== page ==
Acts 18:1-4 NIV “After this, Paul left Athens and went to Corinth. There he met a Jew named Aquila, a native of Pontus, who had recently come from Italy with his wife Priscilla, because Claudius had ordered all Jews to leave Rome. Paul went to see them, and because he was a tentmaker as they were, he stayed and worked with them. Every Sabbath he reasoned in the synagogue, trying to persuade Jews and Greeks.”
We find a consistent pattern in Paul's journeys; wherever he goes, he finds the Jewish community. Wherever he goes, we find him at the synagogue “every Sabbath”; there is no record that Paul did anything “every Sunday”. Among the Jews at the synagogue, he also finds “Greeks”. The people who come to believe his message are largely drawn from this demographic group. This has implications for the character of the believing groups that he leaves behind— they are composed, largely, of Jews and Jewish-influenced people. Since we have no record of a break with Jewish customs and patterns of worship, we would expect that these assemblies (churches) would continue to meet much as they had done before. Perhaps the community splits in disagreement over Paul's teaching, but the nucleus drawn from the original community would have formed a synagogue of believers that was similar in many ways to the one from which they came.
Acts 18:5-8 NRSV “When Silas and Timothy arrived from Macedonia, Paul was occupied with proclaiming the word, testifying to the Jews that the Messiah was Jesus. When they opposed and reviled him, in protest he shook the dust from his clothes and said to them, “Your blood be on your own heads! I am innocent. From now on I will go to the Gentiles.” Then he left the synagogue and went to the house of a man named Titius Justus, a worshiper of God; his house was next door to the synagogue. Crispus, the official of the synagogue, became a believer in the Lord, together with all his household; and many of the Corinthians who heard Paul became believers and were baptized.”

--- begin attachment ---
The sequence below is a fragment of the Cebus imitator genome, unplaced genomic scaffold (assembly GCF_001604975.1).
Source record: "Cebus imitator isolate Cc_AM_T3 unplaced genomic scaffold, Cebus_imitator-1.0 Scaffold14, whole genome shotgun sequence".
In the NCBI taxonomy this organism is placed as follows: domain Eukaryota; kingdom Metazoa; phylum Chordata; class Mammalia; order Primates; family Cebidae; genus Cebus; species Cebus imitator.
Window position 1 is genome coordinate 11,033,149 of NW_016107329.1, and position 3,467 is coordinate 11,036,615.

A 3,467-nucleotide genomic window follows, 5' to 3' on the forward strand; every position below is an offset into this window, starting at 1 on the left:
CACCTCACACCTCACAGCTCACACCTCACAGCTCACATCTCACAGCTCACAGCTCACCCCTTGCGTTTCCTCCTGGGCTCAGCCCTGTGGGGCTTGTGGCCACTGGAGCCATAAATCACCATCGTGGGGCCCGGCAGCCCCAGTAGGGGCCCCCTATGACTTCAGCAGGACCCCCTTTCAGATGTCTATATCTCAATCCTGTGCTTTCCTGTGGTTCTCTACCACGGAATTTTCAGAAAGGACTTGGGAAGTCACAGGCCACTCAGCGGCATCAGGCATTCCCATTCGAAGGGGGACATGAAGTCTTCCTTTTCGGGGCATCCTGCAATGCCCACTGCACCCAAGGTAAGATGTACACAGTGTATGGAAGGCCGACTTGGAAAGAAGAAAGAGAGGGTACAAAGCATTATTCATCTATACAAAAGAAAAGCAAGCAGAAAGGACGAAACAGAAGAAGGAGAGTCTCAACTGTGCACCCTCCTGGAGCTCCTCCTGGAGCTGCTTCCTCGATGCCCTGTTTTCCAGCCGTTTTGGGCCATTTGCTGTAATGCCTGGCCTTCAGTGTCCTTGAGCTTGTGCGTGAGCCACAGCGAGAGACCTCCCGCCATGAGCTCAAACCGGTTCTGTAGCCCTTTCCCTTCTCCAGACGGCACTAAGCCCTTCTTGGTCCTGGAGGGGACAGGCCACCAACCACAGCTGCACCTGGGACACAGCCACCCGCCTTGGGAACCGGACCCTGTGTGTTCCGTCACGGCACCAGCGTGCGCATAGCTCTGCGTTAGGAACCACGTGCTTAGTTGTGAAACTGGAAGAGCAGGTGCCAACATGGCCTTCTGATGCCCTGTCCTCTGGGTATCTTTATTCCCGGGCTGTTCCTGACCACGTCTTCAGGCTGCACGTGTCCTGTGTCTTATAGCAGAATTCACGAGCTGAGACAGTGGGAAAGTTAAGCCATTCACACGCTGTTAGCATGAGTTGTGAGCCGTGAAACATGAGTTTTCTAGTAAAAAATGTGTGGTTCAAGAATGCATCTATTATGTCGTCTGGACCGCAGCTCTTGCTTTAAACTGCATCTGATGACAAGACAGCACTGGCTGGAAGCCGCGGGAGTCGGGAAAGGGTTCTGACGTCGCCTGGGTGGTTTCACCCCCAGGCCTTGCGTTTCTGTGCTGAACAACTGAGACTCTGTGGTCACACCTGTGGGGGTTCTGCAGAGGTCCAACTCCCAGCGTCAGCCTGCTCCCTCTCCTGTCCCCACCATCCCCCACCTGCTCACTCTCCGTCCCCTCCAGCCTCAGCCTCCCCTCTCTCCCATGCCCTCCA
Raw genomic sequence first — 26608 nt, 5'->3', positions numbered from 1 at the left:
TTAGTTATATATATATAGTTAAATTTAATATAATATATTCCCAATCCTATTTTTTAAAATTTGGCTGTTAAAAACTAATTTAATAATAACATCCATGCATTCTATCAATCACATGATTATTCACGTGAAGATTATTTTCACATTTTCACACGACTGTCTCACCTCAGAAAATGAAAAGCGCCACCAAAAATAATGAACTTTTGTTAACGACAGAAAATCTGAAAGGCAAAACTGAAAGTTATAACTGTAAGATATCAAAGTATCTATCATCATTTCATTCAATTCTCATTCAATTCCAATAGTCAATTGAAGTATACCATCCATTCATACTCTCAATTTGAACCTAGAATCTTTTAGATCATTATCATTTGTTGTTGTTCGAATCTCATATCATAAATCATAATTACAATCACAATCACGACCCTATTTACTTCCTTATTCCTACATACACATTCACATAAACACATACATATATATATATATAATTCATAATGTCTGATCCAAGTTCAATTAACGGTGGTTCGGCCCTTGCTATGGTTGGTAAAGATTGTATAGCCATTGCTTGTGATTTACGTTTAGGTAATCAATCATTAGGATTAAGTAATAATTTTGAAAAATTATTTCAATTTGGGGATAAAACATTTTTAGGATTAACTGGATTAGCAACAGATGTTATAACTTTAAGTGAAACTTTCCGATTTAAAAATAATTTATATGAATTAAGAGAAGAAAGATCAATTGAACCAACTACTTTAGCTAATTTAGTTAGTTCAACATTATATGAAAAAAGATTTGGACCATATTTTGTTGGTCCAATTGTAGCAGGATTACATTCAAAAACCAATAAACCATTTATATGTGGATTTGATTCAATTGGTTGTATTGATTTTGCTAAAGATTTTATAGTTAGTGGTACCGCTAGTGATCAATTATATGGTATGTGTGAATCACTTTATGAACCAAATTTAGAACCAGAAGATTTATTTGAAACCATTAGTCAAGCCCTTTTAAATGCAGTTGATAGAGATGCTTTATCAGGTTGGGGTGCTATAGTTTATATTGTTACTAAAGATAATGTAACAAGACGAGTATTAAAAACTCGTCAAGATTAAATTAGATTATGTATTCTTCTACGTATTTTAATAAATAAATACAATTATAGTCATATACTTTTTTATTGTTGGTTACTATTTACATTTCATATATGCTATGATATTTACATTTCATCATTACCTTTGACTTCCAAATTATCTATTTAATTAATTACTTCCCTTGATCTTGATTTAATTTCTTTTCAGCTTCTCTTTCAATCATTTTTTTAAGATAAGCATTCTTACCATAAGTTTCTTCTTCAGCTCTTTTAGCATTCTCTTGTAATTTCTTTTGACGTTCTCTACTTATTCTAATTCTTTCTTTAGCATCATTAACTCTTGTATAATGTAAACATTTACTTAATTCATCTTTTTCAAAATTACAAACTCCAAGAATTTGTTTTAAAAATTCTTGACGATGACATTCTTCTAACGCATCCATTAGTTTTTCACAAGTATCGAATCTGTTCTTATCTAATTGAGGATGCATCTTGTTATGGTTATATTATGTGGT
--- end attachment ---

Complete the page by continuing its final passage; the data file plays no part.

It was not all the Jews in the Corinth synagogue who opposed Paul; in fact, the “ruler” of the synagogue was among those who believed. On leaving the synagogue, Paul did not go far. The impression isn't that Paul lead a break away from the Jewish community, but that the community divided. Paul’s protest about going to the Gentiles does not mean he changed his methods; he continues to meet in the synagogues. See Acts 18:19 and 19:8.
Acts 18:14-15 NRSV “Just as Paul was about to speak, Gallio said to the Jews, “If it were a matter of crime or serious villainy, I would be justified in accepting the complaint of you Jews; but since it is a matter of questions about words and names and your own law, see to it yourselves; I do not wish to be a judge of these matters.””
Gallio, the proconsul, saw the dispute between Paul and the unbelieving Jews as an internal Jewish dispute. Nether Paul or his opponents said anything to suggest that Paul was not Jewish.
Acts 18:18 ESV “… At Cenchreae he had cut his hair, for he was under a vow.”